We can definitely realize that autumn has arrived. The days have been getting shorter than the nights, direction of the sun is more of an angle and the leaves are starting to fall.
Of course many of us will be thinking about winterizing, but that doesn’t need to be done till around Thanksgiving, when the bushes are more dormant and the ground is colder.
Very likely black spot will not be as much of a problem as it was during the
summer, but because of warm days and lower temperatures at night powdery mildew
can present more of a problem than it did during the summer. Most of the rosarians
who have a spray program will likely continue to spray until first frost. If you do develop powdery mildew in your garden and do not wish to use a harsh chemical, a light horticultural oil spray often will keep this fungus in check.
Permit your roses to become dormant gradually. Do not cut blooms during the
latter half of the month; nor do you need to deadhead them. Also, do not apply nitrogen
fertilizers at this time. The reason for this advice is that to do so would induce new
succulent growth, which would simply die off because of freeze. Just permit canes to
harden up before the first hard frosts arrive. Some rosarians suggest bone meal or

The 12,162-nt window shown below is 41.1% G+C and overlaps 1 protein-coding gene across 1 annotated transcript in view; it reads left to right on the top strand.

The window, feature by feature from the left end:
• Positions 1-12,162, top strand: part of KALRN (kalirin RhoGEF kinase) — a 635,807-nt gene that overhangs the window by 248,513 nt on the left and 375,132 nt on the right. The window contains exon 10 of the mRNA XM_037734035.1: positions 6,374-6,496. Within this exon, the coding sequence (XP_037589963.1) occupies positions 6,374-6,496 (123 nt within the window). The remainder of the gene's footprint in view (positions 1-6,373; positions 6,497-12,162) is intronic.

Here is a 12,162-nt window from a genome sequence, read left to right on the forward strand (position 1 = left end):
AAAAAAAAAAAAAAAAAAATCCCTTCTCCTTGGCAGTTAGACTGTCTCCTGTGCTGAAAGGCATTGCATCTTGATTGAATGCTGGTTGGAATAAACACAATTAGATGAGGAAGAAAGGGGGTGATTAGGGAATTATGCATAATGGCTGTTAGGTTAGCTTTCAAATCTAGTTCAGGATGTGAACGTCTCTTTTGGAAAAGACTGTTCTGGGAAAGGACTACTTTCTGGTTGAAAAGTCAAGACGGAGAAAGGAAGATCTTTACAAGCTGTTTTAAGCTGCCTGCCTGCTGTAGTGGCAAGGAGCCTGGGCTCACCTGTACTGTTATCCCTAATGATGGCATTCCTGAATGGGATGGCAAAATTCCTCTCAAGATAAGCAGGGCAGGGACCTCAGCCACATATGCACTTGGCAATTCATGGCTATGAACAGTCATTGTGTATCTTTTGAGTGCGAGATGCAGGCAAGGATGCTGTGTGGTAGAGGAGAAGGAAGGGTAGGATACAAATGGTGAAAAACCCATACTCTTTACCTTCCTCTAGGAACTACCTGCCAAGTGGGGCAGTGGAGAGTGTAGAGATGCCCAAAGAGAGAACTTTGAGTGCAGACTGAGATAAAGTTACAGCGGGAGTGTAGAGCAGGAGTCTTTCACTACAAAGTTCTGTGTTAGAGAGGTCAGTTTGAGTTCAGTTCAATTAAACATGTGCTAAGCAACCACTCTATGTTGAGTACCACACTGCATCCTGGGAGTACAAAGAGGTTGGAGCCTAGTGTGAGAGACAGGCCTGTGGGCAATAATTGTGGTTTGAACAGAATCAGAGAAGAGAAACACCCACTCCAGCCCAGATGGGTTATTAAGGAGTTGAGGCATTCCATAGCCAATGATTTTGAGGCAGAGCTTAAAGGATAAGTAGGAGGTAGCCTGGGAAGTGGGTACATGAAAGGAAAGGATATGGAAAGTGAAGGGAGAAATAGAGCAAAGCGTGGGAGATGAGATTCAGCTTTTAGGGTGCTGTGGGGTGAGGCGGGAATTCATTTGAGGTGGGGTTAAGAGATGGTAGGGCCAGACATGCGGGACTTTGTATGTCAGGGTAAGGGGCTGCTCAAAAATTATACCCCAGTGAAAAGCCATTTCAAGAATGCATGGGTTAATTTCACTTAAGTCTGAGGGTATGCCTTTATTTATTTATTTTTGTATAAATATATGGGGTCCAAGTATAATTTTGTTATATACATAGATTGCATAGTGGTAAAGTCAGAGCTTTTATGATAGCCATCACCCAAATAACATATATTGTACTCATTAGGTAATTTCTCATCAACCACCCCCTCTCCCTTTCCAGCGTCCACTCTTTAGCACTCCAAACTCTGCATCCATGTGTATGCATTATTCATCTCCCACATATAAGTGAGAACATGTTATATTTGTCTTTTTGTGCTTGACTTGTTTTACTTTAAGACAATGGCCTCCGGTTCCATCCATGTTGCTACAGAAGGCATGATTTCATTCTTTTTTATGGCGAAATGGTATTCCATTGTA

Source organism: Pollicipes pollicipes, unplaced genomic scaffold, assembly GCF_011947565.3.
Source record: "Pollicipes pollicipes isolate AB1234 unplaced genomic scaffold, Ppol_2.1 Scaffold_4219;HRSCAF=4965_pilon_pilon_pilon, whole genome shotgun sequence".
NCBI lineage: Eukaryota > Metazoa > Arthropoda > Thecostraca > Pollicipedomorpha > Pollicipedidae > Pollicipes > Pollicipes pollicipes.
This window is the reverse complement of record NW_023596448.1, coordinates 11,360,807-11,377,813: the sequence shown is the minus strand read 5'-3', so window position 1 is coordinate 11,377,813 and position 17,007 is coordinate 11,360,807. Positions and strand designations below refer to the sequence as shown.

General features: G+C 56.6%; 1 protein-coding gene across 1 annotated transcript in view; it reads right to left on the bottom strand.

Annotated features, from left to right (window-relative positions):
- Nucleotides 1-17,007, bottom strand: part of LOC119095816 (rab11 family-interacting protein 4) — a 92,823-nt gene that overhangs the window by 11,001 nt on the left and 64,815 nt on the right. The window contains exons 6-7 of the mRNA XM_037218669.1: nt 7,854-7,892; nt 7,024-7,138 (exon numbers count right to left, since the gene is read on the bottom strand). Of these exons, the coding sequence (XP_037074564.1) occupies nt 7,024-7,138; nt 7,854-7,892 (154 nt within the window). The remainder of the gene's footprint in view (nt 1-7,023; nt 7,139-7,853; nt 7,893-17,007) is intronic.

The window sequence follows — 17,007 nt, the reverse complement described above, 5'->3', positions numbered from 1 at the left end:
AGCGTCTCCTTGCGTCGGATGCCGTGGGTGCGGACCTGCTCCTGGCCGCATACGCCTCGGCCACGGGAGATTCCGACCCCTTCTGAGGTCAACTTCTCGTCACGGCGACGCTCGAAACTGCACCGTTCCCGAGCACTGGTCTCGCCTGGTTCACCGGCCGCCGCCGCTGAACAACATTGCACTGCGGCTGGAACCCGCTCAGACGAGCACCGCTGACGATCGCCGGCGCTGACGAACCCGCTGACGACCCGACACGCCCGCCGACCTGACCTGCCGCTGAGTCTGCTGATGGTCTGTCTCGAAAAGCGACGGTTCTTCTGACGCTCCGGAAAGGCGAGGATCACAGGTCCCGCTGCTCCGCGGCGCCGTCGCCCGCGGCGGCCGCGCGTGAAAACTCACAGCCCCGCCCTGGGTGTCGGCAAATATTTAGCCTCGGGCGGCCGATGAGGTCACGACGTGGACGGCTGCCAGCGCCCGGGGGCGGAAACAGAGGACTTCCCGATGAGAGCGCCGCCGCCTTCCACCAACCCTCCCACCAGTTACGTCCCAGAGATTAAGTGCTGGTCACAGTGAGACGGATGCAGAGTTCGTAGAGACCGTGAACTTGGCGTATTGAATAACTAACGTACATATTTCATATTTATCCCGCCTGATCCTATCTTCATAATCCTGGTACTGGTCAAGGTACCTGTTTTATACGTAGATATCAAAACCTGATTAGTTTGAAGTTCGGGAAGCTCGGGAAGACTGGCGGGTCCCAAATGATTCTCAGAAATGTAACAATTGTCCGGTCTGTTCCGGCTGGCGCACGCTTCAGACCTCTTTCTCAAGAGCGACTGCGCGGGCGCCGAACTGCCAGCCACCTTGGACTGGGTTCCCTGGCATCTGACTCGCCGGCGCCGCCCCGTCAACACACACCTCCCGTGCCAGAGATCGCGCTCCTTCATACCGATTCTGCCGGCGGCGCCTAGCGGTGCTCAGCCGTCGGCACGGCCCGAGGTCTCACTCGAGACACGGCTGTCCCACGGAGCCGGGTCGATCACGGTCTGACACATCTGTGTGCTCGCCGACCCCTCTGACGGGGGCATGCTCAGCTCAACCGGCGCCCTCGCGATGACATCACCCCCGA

phosphate applications in the fall in order to harden off the roses and to store nutrients
in the canes and roots.
This month is a great month to check how your garden did over the past year.
Are there any of your roses that did not do well? Could they be helped by moving them
to another, better location? This month is a good one to transplant. Or it might just be
that you want to give it away and have room for some other rose you want to buy for
next year—you can give that one away now and prepare a spot for next year’s new
rose. Or, there may be a rose that is doing so badly that you want to throw it away. In
any case, now is the time to plan your garden for next year.
You can also take care of all your tools, check all of your fertilizers and your
chemicals, but these can be done anytime during the winter. The main thing is that if
you have any roses—and many often have roses into the first frosts—then you should
enjoy them. As we are approaching our last out of door days of the season.